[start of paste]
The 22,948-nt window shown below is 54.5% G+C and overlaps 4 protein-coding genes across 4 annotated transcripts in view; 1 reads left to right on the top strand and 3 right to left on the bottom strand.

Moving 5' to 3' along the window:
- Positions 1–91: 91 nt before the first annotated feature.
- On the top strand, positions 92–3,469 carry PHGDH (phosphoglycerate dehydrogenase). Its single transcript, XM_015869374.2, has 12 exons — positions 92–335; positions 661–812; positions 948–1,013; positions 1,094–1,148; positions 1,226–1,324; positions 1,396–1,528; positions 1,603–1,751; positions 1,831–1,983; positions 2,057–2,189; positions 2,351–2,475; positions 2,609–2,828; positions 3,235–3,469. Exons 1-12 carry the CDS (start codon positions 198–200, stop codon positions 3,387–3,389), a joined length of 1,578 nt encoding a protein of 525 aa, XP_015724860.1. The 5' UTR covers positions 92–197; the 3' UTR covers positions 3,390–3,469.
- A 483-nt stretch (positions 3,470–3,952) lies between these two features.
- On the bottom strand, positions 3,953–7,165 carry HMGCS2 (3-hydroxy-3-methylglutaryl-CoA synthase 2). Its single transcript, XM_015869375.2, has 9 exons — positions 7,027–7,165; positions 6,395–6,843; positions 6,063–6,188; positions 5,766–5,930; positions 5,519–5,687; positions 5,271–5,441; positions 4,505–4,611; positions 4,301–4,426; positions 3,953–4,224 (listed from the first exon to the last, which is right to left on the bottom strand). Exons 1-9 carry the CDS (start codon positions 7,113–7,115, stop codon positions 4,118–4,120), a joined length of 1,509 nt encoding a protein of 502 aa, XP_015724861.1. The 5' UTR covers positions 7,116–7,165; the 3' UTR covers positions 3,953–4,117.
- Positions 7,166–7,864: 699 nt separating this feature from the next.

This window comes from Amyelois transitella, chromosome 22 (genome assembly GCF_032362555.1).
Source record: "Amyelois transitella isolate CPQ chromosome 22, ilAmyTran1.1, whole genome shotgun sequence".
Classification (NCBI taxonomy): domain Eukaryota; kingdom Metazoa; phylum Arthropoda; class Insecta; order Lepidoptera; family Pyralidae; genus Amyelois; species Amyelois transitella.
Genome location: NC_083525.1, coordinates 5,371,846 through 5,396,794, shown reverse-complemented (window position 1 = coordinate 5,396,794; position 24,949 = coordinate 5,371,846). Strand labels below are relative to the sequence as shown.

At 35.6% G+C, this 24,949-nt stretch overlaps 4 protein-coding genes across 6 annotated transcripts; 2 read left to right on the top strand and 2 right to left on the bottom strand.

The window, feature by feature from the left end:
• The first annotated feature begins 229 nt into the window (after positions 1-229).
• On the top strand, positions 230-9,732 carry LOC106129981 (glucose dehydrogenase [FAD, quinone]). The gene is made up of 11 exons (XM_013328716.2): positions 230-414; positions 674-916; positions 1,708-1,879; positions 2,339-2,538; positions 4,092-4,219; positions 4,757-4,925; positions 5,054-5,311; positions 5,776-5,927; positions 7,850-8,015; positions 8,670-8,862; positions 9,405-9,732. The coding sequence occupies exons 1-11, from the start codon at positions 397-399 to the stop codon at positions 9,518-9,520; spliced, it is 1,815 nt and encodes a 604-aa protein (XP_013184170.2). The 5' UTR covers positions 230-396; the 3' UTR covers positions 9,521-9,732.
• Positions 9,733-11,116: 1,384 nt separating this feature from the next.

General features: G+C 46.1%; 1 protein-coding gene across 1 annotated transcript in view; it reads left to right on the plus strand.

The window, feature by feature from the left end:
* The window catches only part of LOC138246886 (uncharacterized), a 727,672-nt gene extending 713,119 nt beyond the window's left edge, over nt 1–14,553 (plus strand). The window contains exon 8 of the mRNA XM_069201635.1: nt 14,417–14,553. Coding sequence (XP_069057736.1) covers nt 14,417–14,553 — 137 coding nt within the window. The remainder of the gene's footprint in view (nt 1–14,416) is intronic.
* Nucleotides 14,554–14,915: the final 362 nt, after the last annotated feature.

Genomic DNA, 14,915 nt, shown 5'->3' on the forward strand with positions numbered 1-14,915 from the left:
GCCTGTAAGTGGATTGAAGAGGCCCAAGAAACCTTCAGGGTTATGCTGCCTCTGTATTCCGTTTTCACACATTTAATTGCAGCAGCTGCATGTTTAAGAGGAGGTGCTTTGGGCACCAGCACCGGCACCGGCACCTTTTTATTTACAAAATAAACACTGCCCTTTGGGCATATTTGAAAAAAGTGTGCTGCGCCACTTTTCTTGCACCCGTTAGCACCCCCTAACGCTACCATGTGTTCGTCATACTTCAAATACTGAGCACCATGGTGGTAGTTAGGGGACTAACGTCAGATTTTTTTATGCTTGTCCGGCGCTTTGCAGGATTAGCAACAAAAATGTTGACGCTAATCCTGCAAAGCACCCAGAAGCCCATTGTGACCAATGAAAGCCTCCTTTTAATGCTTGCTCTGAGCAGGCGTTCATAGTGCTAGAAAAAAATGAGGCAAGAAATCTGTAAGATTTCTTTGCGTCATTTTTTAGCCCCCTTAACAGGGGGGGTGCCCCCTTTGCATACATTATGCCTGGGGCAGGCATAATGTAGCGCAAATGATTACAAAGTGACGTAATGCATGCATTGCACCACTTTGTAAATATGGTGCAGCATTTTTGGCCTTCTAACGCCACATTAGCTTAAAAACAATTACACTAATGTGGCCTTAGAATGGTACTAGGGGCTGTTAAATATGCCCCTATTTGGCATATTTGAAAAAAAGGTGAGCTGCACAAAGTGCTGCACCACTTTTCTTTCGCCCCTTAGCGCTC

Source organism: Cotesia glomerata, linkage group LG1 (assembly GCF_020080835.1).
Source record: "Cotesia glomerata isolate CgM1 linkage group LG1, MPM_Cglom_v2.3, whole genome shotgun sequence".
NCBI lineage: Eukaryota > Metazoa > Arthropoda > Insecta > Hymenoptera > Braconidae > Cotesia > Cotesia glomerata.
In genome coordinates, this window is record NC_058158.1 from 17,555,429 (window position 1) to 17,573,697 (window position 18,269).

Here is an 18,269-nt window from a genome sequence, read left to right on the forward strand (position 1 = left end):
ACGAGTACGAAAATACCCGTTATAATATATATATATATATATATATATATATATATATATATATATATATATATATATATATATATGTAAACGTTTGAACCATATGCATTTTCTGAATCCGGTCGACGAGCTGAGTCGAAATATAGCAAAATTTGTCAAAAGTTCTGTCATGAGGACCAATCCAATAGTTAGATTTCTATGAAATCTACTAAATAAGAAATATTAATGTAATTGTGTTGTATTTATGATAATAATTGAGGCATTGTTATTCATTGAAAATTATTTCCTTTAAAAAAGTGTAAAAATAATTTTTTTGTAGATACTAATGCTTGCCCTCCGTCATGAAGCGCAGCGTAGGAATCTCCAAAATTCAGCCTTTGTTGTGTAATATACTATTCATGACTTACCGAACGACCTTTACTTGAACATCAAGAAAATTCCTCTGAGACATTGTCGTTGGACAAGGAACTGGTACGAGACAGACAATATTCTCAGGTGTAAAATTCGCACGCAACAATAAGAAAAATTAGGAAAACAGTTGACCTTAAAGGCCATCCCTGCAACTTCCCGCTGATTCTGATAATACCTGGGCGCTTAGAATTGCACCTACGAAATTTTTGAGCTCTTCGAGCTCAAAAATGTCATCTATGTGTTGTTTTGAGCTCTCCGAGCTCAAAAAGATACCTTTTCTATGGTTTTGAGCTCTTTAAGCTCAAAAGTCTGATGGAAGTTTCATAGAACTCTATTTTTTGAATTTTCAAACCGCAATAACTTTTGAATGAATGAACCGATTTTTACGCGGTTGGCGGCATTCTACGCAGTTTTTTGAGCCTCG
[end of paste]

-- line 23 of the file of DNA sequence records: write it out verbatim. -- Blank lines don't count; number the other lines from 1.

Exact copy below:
Source organism: Cotesia glomerata, linkage group LG1 (assembly GCF_020080835.1).